If you have or not yet tried but interested in producing knitwear with your own design, you must have encountered the terms woolen and worsted in relation to yarn. But what do they mean exactly? And how do they affect the properties and performance of your finished projects? In this blog post, we will explore the differences between woolen and worsted yarns. from the fiber preparation to the spinning technique to the final texture.
Woolen and worsted yarns start with different ways of preparing the wool fibers before spinning. Woolen yarns are made from fibers that are carded, which means they are brushed in different directions to create a fluffy mass of fiber with air trapped between them. This makes woolen yarns lighter, warmer, and more insulating than worsted yarns.
Worsted yarns are made from fibers that are combed, which means they are aligned in the same direction and have shorted fibers removed. This makes worsted yarns smoother, stronger, and more durable than woolen yarns.
Woolen and worsted yarns also differ in how they are spun. Woolen yarns are spun with a short draw, which means the spinner pulls a small amount of fiber from the mass and twists it quickly with a low amount of twist. This creates a soft, lofty, and fuzzy yarn that is ideal for cozy garments and accessories.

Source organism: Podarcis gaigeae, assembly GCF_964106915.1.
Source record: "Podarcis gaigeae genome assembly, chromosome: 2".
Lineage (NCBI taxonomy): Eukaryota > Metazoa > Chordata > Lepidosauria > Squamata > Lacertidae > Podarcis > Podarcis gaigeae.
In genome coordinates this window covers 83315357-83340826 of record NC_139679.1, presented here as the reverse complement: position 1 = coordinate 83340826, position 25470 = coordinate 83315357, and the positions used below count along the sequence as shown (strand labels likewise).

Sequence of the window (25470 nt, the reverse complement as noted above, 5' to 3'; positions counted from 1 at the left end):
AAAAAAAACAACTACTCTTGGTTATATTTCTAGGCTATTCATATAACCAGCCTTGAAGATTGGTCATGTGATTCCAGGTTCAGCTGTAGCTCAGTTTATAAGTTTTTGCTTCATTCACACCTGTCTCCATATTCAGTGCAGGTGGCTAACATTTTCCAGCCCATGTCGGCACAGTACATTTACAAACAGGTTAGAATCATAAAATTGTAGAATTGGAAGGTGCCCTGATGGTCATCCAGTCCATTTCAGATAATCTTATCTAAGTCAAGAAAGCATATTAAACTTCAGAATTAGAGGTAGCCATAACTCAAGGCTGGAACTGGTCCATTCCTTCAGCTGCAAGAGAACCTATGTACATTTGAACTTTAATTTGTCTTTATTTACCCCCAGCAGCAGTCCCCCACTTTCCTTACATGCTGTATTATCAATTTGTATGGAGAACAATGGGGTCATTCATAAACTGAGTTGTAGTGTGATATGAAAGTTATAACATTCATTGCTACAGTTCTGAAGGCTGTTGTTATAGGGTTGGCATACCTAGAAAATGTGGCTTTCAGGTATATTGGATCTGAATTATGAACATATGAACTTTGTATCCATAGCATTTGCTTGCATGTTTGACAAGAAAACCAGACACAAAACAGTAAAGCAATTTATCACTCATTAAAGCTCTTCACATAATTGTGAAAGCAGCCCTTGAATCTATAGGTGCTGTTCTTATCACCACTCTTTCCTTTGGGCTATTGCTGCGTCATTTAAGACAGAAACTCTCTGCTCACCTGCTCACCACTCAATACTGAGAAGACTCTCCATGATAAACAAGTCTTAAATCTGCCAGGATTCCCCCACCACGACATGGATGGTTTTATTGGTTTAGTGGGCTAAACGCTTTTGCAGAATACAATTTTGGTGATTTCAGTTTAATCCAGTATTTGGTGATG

Worsted yarns are spun with a long draw, which means the spinner pulls a long amount of fiber from the combed silver and twists it slowly with a high amount of twist. This creates a smooth, dense, and sturdy yarn that is ideal for structured garments and items that need to withstand wear and tear.
Woolen and worsted yarns have different textures that affect how they look in your projects. Woolen yarns have more air and less twist, which makes them more elastic, pliable, and resilient. They also have more halo, which means they have more fibers sticking out from the surface of the yarn, creating a soft and fuzzy appearance. Woolen yarns tend to bloom or expand after washing, filling in any gaps or holes in the fabric.
Worsted yarns have less air and more twist, which makes them less elastic, more rigid, and less resilient. They also have less halo, which means they have fewer fibers sticking out from the surface of the yarn, creating smooth and sleek appearance. Worsted yarns tend to shrink or contract after washing, making the fabric tighter and firmer.
Woolen and Worsted yarns are both wonderful choices for different purposes and preferences. They have distinct features that affect their fiber, twist, and texture. By understanding these differences, you can make informed decisions about which type of yarn to use for your next project. I hope this blog post has been helpful and informative for you.